Cambridge, Massachusetts - Melanie Kenderdine, as the first executive director of the MIT Energy Initiative (MITEI), helped to launch an international program to increase women’s participation and leadership in the energy field called Clean Energy Education and Empowerment, or C3E, in 2012.

Last Thursday, Kenderdine, now the director of the Office of Energy Policy and Systems Analysis at the U.S. Department of Energy, returned to MIT to give the keynote address at the fourth annual U.S. C3E Women in Clean Energy symposium and awards program. Creating this event to recognize women in a variety of energy disciplines at all stages of their careers, she said, “was one of the most rewarding experiences I’ve ever had.”

In her talk at the two-day MITEI event, Kenderdine focused on the DOE’s recently released Quadrennial Energy Review, a project initiated by Secretary of Energy Ernest Moniz, MITEI’s former director, to outline priorities for the nation’s energy research and policies over the coming years. The report, she said, gives a sense of the “key drivers and challenges” in the field of energy.

Kenderdine began by recapping the scientific understanding of the threat of climate change, using a depiction of the probabilities of various outcomes developed by Ronald Prinn, co-director of MIT’s Joint Program on the Science and Policy of Global Change.

Prinn used a pair of roulette wheels to starkly communicate the dangers of inaction: The wheel reflecting the probabilities under a “business as usual” scenario shows a significant probability of an average temperature increase of 7 degrees Celsius by the century’s end — an outcome that Kenderdine deadpanned would be “shall we say, transformational for the planet.” (Most scientists agree that any increase of more than 2 C could produce catastrophic results.)

But that outcome is far from predetermined, she emphasized. In the corresponding roulette wheel, assuming that the world’s nations agree to substantial curbs in greenhouse gas emissions, the probability of exceeding that limit drops substantially. And there are indeed many options available to make such reductions practical, Kenderdine said.

Showing a chart of the sources and uses of the world’s various kinds of energy, Kenderdine pointed out that almost half of the world’s energy is wasted. Curbing even a fraction of that waste could make substantial dents in emissions.

That’s only one piece of the puzzle, since with growing population and rising standards of living, the world will consume a projected four times as much energy by 2100 as is used today, Kenderdine said. But there are some encouraging signs already.

Greenhouse gas emissions have actually been declining slightly, for example, even as world GDP has increased — providing a stark refutation of claims that the two measures change in lockstep. This is partly due to a dramatic shift from coal to natural gas, she said — a change largely enabled by DOE-funded innovations: “The DOE invested heavily in shale gas technology,” Kenderdine said.

But because energy industries are capital-intensive, with expensive plants built to operate for many decades, it is essential to have clear priorities for future development, so as to avoid huge investments in plants whose energy may grow incompatible with future economic and regulatory conditions.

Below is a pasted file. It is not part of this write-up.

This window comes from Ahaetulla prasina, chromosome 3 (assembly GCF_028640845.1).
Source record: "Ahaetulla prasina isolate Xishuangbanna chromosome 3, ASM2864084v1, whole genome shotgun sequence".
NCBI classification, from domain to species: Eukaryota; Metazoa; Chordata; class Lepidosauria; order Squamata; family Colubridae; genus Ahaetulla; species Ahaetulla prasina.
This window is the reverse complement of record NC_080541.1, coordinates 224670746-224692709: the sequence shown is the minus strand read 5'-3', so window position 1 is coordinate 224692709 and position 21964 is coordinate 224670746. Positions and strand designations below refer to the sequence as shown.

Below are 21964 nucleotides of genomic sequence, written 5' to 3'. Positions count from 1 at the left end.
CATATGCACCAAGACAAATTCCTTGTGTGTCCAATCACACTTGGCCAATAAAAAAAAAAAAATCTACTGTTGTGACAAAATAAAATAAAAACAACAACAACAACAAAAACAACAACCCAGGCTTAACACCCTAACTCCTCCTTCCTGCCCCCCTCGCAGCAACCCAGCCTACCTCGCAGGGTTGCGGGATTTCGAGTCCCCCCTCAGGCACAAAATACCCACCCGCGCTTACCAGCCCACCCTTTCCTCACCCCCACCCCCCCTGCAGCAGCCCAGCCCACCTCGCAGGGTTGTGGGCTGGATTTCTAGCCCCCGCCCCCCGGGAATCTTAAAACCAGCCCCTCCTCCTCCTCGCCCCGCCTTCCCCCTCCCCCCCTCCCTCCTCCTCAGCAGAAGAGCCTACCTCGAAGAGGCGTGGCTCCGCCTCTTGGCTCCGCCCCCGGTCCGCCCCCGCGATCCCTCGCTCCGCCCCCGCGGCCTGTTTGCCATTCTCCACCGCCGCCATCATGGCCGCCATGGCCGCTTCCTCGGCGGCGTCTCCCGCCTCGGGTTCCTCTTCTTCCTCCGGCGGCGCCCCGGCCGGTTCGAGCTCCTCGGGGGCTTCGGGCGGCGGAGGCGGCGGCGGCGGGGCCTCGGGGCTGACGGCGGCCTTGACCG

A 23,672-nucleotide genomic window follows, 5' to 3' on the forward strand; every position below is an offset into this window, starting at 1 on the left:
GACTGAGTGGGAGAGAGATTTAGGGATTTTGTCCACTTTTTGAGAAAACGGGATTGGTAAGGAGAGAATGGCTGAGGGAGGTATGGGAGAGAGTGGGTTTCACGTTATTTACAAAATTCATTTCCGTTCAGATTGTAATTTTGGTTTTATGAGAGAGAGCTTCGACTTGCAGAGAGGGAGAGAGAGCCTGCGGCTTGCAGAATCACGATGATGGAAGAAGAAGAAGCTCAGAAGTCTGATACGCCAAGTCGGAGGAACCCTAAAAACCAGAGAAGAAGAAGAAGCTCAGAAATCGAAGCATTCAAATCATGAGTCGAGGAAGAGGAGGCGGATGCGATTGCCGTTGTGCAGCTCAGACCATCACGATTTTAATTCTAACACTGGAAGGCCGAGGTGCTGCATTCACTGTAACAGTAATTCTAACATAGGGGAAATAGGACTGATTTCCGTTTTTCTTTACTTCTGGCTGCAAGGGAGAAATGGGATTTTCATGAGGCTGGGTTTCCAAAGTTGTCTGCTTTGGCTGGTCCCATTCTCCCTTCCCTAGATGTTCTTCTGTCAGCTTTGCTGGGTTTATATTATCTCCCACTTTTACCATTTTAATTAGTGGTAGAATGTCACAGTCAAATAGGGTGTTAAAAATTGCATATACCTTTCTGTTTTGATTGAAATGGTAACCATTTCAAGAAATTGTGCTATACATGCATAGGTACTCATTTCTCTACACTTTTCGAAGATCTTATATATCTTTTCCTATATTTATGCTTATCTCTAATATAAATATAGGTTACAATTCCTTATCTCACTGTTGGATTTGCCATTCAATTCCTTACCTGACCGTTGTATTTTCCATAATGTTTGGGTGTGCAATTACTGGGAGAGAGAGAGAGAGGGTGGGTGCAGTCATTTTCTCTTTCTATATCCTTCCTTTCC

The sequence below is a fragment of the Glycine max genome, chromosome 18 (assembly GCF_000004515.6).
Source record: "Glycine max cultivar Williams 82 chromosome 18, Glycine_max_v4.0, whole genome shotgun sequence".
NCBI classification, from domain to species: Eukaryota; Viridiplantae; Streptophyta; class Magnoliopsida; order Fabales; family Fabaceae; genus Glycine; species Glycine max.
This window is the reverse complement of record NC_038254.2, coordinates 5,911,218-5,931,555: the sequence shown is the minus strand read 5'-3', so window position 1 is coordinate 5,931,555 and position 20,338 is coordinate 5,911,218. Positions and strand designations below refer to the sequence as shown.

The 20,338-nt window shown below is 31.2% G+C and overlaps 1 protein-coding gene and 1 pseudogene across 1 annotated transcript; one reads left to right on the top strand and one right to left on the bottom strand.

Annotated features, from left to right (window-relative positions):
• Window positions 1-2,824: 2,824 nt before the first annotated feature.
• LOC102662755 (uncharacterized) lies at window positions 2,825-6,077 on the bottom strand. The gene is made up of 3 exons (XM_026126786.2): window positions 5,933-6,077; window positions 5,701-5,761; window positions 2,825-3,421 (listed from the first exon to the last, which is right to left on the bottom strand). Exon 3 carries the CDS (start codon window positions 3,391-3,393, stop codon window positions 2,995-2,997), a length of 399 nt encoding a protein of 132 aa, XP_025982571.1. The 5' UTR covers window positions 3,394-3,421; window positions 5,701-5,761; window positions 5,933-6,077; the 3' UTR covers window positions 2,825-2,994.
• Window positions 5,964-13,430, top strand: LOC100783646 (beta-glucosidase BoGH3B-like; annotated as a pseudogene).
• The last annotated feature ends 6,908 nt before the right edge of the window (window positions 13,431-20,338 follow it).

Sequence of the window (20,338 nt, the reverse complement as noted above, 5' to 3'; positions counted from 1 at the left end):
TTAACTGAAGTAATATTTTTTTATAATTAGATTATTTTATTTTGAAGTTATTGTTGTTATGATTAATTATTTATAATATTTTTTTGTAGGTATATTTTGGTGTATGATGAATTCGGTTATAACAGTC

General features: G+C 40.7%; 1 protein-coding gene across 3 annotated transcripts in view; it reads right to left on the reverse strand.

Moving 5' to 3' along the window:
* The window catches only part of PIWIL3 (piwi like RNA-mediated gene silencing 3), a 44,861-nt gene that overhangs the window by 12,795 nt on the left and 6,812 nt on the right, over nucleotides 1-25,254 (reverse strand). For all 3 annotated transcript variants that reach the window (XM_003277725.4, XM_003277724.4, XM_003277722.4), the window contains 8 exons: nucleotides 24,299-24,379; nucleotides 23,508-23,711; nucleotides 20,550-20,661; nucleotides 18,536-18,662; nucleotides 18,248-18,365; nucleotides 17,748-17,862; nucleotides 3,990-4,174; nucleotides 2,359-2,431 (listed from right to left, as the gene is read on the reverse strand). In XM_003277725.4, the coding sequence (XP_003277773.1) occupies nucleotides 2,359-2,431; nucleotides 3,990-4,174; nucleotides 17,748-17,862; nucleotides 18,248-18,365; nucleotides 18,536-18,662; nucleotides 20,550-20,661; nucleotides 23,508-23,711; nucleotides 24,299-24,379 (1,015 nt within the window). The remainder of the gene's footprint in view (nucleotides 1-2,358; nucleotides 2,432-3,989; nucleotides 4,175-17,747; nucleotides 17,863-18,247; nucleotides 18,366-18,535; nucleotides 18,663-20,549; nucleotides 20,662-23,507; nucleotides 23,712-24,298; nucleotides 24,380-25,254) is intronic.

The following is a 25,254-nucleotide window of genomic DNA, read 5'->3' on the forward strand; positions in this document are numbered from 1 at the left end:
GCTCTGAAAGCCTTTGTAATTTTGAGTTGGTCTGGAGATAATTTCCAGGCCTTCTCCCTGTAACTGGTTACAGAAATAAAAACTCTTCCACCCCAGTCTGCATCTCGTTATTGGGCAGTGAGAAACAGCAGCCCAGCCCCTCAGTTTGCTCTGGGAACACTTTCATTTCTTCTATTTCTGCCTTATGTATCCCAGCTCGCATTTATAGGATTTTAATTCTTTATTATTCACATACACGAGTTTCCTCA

One key need, Kenderdine said, to enable the new energy developments that are most needed, is a drastic modernization of the electric grid, which has grown up piecemeal over the last century. Another priority is to enhance the resiliency and reliability of the nation’s existing energy systems, she said.

For example, Kenderdine pointed out, 10 percent of the nation’s oil supply — the Strategic Petroleum Reserve — is held in tanks at a single location in Cushing, Oklahoma — right in the middle of “Tornado Alley.” And over 50 percent of the nation’s refining capacity is along the Gulf Coast, an area susceptible to intense hurricanes.

Some needed changes are in the regulatory domain, Kenderdine said. For example, current federal laws on replacing energy infrastructure after a natural disaster require replacing a facility as it was before the disaster, rather than allowing for modernization or improvement.

Another area where modernization is desperately needed, she said, is in natural gas delivery: Many gas lines in cities are decades old. Recent explosions in major cities have shown the dangers of leaking gas pipes, and the need for replacing those old pipes: An explosion that leveled an apartment complex in New York last year, for example, involved a pipe system that was 104 years old. Boston, Kenderdine pointed out, has had thousands of gas leaks reported in the last few years, compared with just a handful in similarly sized Indianapolis, which modernized its pipes a few years ago.

The DOE’s Quadrennial Energy Review, Kenderdine said, includes 63 specific recommendations, which would likely have a total cost of $10 billion to $12 billion over the next decade. But there are great opportunities for improvements, particularly in the developing world, she said, where in many cases it may be possible to move directly into more efficient, modern generating and distribution systems.

Such developments, Kenderdine said, can “make a huge difference in people’s lives.”

The C3E symposium and awards program is a partnership of DOE and MITEI, under the auspices of the multi-governmental Clean Energy Ministerial.